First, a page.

Outraged Students Demand Action on Gun Violence After Florida Massacre

“Thoughts and prayers” are no longer enough.

Screen shot via NBC News

Students across the country are speaking out and demanding action against gun violence following the mass shooting Wednesday at Marjory Stoneman Douglas High School in Parkland, Florida that left 17 people dead and at least 14 others injured. In a rally Saturday at the federal courthouse in Fort Lauderdale, students from Marjory Stoneman Douglas went off: “To every politician who is taking money from the NRA: Shame on you,” said Emma Gonzalez, her speech backed by the crowd repeatedly chanting “We call BS!” 

“Every single person who is up here today should be at home grieving,” Gonzales said, “but instead we are up here, standing together because if all our government and president can do is send thoughts and prayers, then it’s time for victims to be the change that we need to see.”

On Friday, about 100 students at South Broward High School, located a couple of miles from Marjory Stoneman Douglas, staged a walkout to pressure community leaders and politicians to take real action. And on social media, calls have been growing for a nationwide walkout by students to take place soon.

“I want to end gun violence,” Sara Rodriguez, 16, told the Huffington Post. “They don’t pay attention to our voice and we’re really tired of staying silent,” she said. “We are the future. We’re trying to make it but we can’t do it if they’re not listening.”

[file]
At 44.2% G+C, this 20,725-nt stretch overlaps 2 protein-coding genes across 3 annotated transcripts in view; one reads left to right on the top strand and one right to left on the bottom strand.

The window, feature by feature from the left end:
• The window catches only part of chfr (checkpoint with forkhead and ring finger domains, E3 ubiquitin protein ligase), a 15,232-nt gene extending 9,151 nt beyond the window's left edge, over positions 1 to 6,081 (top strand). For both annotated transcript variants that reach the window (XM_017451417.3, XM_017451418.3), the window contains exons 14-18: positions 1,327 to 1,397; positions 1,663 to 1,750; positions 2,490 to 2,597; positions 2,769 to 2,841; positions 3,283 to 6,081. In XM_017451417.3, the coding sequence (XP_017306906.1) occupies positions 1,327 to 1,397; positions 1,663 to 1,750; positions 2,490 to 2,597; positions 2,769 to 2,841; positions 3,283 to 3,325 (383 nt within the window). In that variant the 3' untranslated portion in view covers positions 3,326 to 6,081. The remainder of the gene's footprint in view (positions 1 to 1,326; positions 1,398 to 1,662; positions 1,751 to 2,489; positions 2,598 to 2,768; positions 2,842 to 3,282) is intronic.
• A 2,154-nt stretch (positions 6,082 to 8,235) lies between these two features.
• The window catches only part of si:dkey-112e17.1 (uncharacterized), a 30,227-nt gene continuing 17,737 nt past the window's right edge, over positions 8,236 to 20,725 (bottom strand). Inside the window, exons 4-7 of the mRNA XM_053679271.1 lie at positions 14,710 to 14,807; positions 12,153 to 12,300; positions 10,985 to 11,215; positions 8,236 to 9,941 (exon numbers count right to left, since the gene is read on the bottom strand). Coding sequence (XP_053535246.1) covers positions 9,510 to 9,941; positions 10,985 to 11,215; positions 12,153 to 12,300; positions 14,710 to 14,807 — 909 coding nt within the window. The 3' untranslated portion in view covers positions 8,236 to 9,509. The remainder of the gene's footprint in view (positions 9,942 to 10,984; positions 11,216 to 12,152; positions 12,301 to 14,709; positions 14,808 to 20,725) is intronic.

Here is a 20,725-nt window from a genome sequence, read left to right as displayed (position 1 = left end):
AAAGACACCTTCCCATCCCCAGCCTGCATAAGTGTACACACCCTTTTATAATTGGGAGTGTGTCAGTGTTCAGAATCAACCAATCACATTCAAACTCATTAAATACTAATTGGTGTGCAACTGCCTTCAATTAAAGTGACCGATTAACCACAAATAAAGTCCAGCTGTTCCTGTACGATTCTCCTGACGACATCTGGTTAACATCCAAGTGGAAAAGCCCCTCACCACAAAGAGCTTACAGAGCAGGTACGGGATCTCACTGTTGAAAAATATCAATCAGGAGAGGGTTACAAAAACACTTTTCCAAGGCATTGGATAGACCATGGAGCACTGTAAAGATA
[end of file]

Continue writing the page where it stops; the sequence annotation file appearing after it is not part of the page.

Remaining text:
“We are angry! We want safety!” students shouted in one video posted by Florida news station CBS-12. 

Since the mass shooting in Parkland, many students have expressed outrage, criticizing pundits and lawmakers who have tried to shift the debate from gun control to mental health—including President Donald Trump.

Several groups, including a Twitter account launched earlier this week identifying itself as Student Walkout Against Gun Violence, have called for a national protest, with a specific date to be announced on Monday. Students at Marjory Stoneman Douglas are planning a walkout of their own on February 21st. Across the country, many students blasted the cliché talk of “thoughts and prayers” and demanded action. 

Demands for change began literally during the attack itself on Wednesday. In a video recorded on a smartphone and later posted online, student reporter David Hogg interviewed his fellow students as they hid in a closet, their school under siege. “If you looked around this closet and saw everyone just hiding together, you would know that this shouldn’t be happening anymore, and it doesn’t deserve to be happening to anyone,” said one student. “No amount of money should make it more easily accessible to get guns.”